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Aish HaTorah (Hebrew: אש התורה, Esh HaTorah, "Fire of the Torah") is a Jewish Orthodox organization and yeshiva. Aish HaTorah is actively pro-Israel and encourages Jewish people to visit Israel and connect to the land and its history. Some consider the organization to reflect a more Religious Zionist philosophy in its attachment to Israel, promoting Jewish pride by sending young American Jews to Israel. The organization's stated mission is "providing opportunities for Jews of all backgrounds to discover their heritage." Its headquarters are in the Old City of Jerusalem.
The organization has branches in 35 cities around the world. Each branch has independent governance and funding.
In Jerusalem, the Aish HaTorah yeshiva offers both beginners' drop-in classes and full-time, intensive study programs for Jewish men and women of all backgrounds and levels of knowledge. Areas of study include the Hebrew Bible, Talmud, Jewish history, Jewish philosophy and Hebrew language ulpan. A US-accredited college, the yeshiva offers degrees to college and university age students.
Observers and critics of Aish HaTorah have presented contrasting views of its religious niche.
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Aish HaTorah was established in Jerusalem by the late Rabbi Noah Weinberg in 1974, after he left the Ohr Somayach yeshiva which he had previously co-founded. He died in February, 2009 in Jerusalem at the age of 78.
Philosophically, Aish HaTorah has an eclectic approach that blends the traditions of the Lithuanian yeshivas with the doctrines of Hasidism. Rabbi Weinberg himself was a product of Lithuanian schools but he was also a grandson of the Slonimer Rebbe. His teachings reflect influences of both schools as well as certain facets of the Kabbalah of Rabbi Moshe Chaim Luzzatto, the Vilna Gaon and others.
The name Aish HaTorah, literally "Fire [of] the Torah", was inspired by the Talmudic story of Rabbi Akiva, the once illiterate 40-year-old shepherd who subsequently became the most famous sage of the Mishnah. One day he came across a stone that had been hollowed out by a constant drip of water. He concluded, "If something as soft as water could carve a hole in solid rock, then how much more so can Torah — which is compared to fire — make an indelible impression on my heart." (While the comparison to fire is reflected in the yeshiva's name -- "aish" in Hebrew (אש) means "fire" — the simile in this story is to that of "water" and the Torah, which is frequent in the Talmud.) Rabbi Akiva committed himself to study the Torah.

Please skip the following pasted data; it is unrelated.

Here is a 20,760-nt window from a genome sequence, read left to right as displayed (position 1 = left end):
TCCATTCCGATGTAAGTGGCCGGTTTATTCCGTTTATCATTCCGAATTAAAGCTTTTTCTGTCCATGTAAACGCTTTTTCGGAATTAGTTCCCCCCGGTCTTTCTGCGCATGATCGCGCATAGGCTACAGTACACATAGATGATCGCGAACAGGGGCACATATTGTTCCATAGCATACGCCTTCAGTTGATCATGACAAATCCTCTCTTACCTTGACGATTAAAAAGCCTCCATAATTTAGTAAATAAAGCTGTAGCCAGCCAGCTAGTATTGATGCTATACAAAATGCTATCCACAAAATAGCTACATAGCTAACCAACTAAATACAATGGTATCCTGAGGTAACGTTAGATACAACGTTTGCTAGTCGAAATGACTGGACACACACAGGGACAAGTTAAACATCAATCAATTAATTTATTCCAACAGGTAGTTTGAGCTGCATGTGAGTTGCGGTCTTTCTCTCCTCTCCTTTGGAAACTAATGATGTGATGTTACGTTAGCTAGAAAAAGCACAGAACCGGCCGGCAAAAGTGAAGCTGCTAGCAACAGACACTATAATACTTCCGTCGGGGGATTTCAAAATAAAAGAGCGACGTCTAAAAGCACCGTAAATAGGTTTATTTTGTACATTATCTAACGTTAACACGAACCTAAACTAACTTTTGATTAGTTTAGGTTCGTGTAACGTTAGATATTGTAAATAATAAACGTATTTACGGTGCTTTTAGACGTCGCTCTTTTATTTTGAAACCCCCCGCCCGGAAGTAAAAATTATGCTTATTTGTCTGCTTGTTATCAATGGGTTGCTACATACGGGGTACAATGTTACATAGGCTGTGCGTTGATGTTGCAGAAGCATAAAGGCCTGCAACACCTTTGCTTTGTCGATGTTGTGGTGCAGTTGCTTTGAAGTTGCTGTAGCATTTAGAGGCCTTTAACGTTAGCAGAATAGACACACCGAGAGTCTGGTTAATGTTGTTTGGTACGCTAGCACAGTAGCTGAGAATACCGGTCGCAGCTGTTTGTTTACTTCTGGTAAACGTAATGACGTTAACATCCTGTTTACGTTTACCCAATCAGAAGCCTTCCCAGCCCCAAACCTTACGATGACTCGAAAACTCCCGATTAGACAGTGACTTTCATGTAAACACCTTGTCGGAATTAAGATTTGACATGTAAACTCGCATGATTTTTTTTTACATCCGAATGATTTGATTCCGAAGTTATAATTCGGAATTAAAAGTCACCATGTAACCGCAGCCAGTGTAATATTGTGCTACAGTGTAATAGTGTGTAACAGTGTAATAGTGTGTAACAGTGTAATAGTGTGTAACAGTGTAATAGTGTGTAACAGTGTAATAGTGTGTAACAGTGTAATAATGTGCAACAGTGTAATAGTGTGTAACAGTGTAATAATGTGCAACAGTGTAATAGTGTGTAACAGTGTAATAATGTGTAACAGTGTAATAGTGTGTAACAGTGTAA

Aish HaTorah's self-declared objective is to revitalize the Jewish people by providing opportunities for Jews of all backgrounds to discover their Jewish heritage in an atmosphere of open inquiry and mutual respect.
Worldwide, Aish HaTorah operates about 35 full-time branches on five continents, providing seminars, singles events, executive learning groups, Shabbat and Jewish holiday programs, and community building.
In Jerusalem, it has built a high-tech main campus and outreach center that features a rooftop vista overlooking the Temple Mount, and the Kirk Douglas Theatre, which houses a dramatic film presentation of the Jewish contribution to humanity. An "Explorium" of Jewish History is scheduled to open in 2013, designed to accommodate 300,000 visitors annually.
Aish HaTorah runs the Discovery Seminar. The four-hour seminar presents an overview of the entire gamut of Jewish history, Jewish philosophy, and attempts to answers questions such as, "Why Be Jewish?" "Does God Exist?" and "Is Torah True?"
In 2005 Aish HaTorah produced a documentary film, Inspired which chronicles the lives of selected baalei teshuvah ("returnees to Jewish observance"). Aish HaTorah believes that the high rate of intermarriage between Jews and non-Jews has diluted the Jewish people’s vitality. Inspired was produced to encourage more observant Jews to share their positive Jewish religious experiences of Jewish life with non-observant Jews, as a way to strengthen the baal teshuva movement and revitalize Jewish life.
In 2007 Aish released a sequel, Inspired Too. These films paved the way for Project Inspire, the grassroots organization that helps inspire Orthodox Jews to reach out to non-affiliated Jews to teach them about their heritage. Once an offshoot of Aish HaTorah, Project Inspire is now an independent organization under the umbrella of Aish Global. 
When the Israeli Foreign Ministry sought to combat anti-Israel ideas on college campuses, it called on Aish HaTorah to develop the Hasbara Fellowships. This program has flown hundreds of student leaders to Israel for intensive training in pro-Israel activism training. In North America, Hasbara Fellowships guides and funds pro-Israel activities on over 100 college campuses.